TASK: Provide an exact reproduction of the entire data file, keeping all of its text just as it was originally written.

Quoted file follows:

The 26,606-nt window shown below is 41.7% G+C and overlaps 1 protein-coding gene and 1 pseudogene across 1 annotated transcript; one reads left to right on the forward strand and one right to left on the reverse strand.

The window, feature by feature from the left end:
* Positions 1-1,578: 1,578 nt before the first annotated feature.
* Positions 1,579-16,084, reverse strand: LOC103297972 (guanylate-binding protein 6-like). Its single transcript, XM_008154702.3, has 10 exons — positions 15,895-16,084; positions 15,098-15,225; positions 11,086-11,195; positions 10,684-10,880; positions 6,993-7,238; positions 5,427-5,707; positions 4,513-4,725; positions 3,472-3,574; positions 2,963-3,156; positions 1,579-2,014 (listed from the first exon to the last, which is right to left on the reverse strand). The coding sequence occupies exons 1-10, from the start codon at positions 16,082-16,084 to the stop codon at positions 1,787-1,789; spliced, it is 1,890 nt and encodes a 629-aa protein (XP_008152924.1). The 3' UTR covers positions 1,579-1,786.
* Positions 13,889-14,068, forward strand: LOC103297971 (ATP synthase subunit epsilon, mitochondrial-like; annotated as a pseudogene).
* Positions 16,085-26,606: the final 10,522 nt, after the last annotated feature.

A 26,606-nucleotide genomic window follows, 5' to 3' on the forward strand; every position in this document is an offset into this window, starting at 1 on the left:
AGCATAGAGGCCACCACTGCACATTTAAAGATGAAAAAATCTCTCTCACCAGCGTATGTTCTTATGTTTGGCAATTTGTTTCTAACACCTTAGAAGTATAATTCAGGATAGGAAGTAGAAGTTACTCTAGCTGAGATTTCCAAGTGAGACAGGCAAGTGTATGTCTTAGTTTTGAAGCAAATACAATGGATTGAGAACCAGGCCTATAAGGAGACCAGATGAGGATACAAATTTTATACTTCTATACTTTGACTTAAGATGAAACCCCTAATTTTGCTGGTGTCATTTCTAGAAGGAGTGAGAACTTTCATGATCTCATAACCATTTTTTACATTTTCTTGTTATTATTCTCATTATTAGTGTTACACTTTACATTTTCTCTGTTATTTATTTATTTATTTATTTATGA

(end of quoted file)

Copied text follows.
The 26,606-nt window shown below is 41.7% G+C and overlaps 1 protein-coding gene and 1 pseudogene across 1 annotated transcript; one reads left to right on the forward strand and one right to left on the reverse strand.

The window, feature by feature from the left end:
* Positions 1-1,578: 1,578 nt before the first annotated feature.
* Positions 1,579-16,084, reverse strand: LOC103297972 (guanylate-binding protein 6-like). Its single transcript, XM_008154702.3, has 10 exons — positions 15,895-16,084; positions 15,098-15,225; positions 11,086-11,195; positions 10,684-10,880; positions 6,993-7,238; positions 5,427-5,707; positions 4,513-4,725; positions 3,472-3,574; positions 2,963-3,156; positions 1,579-2,014 (listed from the first exon to the last, which is right to left on the reverse strand). The coding sequence occupies exons 1-10, from the start codon at positions 16,082-16,084 to the stop codon at positions 1,787-1,789; spliced, it is 1,890 nt and encodes a 629-aa protein (XP_008152924.1). The 3' UTR covers positions 1,579-1,786.
* Positions 13,889-14,068, forward strand: LOC103297971 (ATP synthase subunit epsilon, mitochondrial-like; annotated as a pseudogene).
* Positions 16,085-26,606: the final 10,522 nt, after the last annotated feature.

A 26,606-nucleotide genomic window follows, 5' to 3' on the forward strand; every position in this document is an offset into this window, starting at 1 on the left:
AGCATAGAGGCCACCACTGCACATTTAAAGATGAAAAAATCTCTCTCACCAGCGTATGTTCTTATGTTTGGCAATTTGTTTCTAACACCTTAGAAGTATAATTCAGGATAGGAAGTAGAAGTTACTCTAGCTGAGATTTCCAAGTGAGACAGGCAAGTGTATGTCTTAGTTTTGAAGCAAATACAATGGATTGAGAACCAGGCCTATAAGGAGACCAGATGAGGATACAAATTTTATACTTCTATACTTTGACTTAAGATGAAACCCCTAATTTTGCTGGTGTCATTTCTAGAAGGAGTGAGAACTTTCATGATCTCATAACCATTTTTTACATTTTCTTGTTATTATTCTCATTATTAGTGTTACACTTTACATTTTCTCTGTTATTTATTTATTTATTTATTTATGA